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From Modern Greek κατσαρίδα (katsarída, cockroach) + -phobia.


  • IPA(key): /kætˌsæɹɪdəˈfəʊbiə/
  • (file)
  • Rhymes: -əʊbiə


katsaridaphobia (uncountable)

  1. Fear or dislike of cockroaches.
    • 2014 September 18, Rachel Nuwer, “Cockroaches: The insect we're programmed to fear”, in bbc.com[1]:
      Yes, cockroaches wallow in filth, but a case of food poisoning is probably about as bad as it gets if one of those pests skitters across your slice of pizza – a stroll through the park compared to malaria, yellow fever or dengue fever. Still, anecdotally, many people suffer from katsaridaphobia, or cockroach phobia.
    • 2016, Verônica Bender Haydu, Joseani Kochhann, Elizeu Borloti, “Virtual reality exposure therapy strategies: a review discussed under the behavior-analytic perspective”, in Psicologia Clínica, volume 28, number 3, page 15:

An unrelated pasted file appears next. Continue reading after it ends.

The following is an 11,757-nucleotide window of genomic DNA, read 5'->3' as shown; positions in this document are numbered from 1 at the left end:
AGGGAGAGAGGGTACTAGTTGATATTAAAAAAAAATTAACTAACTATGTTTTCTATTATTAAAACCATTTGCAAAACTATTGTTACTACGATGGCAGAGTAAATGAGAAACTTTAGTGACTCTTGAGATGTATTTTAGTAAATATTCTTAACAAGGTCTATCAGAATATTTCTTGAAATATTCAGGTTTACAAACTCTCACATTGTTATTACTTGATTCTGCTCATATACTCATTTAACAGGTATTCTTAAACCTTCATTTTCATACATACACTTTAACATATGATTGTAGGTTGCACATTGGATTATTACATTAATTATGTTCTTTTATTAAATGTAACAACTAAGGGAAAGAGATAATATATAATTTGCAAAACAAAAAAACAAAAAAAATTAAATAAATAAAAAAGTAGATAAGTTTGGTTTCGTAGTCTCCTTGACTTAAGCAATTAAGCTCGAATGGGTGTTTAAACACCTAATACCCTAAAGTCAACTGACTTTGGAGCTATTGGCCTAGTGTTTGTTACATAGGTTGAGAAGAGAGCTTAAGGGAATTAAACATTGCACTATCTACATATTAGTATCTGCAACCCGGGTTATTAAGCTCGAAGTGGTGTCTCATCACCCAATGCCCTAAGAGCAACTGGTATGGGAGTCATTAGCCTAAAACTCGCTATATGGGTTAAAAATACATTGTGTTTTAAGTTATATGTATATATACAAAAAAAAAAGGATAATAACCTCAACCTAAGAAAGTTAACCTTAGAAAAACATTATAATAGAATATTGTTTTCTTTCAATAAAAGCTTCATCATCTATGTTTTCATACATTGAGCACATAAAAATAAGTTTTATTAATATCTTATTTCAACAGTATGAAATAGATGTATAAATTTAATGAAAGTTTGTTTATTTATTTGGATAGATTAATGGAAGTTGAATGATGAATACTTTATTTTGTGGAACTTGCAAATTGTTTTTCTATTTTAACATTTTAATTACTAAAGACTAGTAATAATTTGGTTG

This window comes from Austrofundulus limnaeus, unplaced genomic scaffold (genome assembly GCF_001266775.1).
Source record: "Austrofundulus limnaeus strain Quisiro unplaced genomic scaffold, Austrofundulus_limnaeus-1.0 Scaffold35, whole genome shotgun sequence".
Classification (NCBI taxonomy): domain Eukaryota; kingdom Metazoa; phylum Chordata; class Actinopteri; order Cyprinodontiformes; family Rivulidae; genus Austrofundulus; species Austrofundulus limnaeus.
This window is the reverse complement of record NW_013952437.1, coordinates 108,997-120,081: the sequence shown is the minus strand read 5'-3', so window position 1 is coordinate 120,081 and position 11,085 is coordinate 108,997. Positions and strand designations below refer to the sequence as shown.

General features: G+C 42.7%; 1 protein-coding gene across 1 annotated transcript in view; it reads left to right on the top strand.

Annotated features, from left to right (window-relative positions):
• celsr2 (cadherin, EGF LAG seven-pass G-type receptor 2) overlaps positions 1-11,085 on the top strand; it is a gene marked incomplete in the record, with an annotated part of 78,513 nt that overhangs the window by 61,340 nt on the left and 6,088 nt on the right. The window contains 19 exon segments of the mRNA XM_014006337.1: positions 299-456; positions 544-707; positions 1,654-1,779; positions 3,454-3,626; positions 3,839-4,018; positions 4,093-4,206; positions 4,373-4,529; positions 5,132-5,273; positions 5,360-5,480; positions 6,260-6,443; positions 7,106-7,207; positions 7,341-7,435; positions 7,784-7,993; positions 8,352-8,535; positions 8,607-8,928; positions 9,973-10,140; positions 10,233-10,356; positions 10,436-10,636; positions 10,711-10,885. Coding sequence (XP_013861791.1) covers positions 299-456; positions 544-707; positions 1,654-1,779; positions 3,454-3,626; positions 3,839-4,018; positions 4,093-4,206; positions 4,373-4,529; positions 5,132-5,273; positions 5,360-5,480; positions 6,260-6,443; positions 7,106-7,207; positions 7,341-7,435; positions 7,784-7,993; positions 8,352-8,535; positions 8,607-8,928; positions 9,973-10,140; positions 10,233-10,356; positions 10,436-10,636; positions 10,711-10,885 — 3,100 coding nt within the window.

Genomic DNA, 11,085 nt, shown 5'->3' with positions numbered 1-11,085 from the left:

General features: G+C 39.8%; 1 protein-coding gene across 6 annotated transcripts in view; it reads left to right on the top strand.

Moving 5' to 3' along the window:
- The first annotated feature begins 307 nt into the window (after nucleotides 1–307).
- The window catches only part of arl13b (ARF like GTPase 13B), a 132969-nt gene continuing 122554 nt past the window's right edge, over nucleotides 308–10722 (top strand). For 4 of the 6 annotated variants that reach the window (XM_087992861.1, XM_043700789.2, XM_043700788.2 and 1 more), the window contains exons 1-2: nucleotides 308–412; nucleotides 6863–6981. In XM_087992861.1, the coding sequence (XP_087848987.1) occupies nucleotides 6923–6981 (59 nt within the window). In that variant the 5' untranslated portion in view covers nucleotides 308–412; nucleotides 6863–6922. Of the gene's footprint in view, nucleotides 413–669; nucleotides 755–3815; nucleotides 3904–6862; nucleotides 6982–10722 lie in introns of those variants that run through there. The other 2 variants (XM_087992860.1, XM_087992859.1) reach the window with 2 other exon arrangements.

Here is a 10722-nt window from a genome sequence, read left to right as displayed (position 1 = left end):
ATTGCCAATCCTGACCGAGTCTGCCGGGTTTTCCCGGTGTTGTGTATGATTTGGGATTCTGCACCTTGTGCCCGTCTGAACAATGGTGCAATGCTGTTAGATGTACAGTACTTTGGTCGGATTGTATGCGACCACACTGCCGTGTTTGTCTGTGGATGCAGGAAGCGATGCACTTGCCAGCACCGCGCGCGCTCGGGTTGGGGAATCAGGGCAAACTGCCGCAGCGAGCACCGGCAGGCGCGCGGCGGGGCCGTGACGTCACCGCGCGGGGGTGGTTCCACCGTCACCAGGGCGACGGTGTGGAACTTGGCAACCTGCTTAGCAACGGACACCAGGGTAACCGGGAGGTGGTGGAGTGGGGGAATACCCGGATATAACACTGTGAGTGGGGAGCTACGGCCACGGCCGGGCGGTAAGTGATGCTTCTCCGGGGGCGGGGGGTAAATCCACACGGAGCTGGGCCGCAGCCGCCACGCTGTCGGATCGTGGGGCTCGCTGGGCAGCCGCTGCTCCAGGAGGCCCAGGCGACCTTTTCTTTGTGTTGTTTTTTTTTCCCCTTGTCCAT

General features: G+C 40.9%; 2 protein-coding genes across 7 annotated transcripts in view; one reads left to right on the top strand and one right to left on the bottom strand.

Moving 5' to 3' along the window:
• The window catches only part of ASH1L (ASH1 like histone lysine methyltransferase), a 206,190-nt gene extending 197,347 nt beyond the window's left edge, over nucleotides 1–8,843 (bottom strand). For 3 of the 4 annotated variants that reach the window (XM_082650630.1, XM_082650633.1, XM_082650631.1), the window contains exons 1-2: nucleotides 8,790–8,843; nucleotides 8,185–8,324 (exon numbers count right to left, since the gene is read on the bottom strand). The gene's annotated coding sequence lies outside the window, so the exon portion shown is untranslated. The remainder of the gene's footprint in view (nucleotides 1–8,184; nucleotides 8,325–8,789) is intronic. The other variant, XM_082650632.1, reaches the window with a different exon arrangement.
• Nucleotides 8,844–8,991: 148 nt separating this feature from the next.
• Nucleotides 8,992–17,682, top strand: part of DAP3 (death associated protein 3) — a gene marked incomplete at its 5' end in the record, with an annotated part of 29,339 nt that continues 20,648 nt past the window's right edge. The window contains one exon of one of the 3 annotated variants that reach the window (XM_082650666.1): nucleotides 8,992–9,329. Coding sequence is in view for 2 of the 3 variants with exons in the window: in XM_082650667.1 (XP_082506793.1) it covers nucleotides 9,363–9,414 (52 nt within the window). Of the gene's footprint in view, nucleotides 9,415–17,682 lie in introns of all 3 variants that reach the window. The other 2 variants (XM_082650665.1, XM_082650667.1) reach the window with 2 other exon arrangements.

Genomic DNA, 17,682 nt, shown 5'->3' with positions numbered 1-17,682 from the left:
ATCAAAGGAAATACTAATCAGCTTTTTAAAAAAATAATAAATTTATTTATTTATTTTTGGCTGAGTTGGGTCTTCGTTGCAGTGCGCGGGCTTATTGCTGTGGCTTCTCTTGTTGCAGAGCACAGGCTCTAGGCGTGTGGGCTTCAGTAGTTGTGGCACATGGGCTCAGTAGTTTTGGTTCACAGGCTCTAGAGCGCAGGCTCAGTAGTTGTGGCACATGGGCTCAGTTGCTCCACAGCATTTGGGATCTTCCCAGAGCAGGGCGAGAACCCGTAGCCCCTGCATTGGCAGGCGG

This paper reviews the literature about virtual reality exposure therapy (VRET) of five forms of phobias (agoraphobia, arachnophobia, claustrophobia, katsaridaphobia, fear of driving), describes the therapeutic procedures, and compared them with procedures used in behavioral-analytic psychotherapy.
    • 2017 Summer, Clinton Crockett Peters, “Water Bugs: A Story Of Absolution”, in Southern Review, volume 53, number 3:
      Once, a roach entomologist in Gainesville, Florida, helped a woman overcome her lifelong katsaridaphobia.
    • 2018, Krishanu Kumar Das, “Therapeutic Reprocessing of Association of Memories (TRAM)”, in International Journal of Emergency Mental Health and Human Resilience, volume 20, number 2:
      The opposite end of the emotion ‘fear’ is ‘courage’ or ‘confidence’. So in case of phobia, the therapist should create a ‘courage’ or ‘confidence’ evoking situation, like a ‘caged spider’ or ‘caged cockroach’ in a case of arachnophobia or katsaridaphobia; ‘appreciating and approving company’ rather than criticisive and disparaging people in a case of social phobia.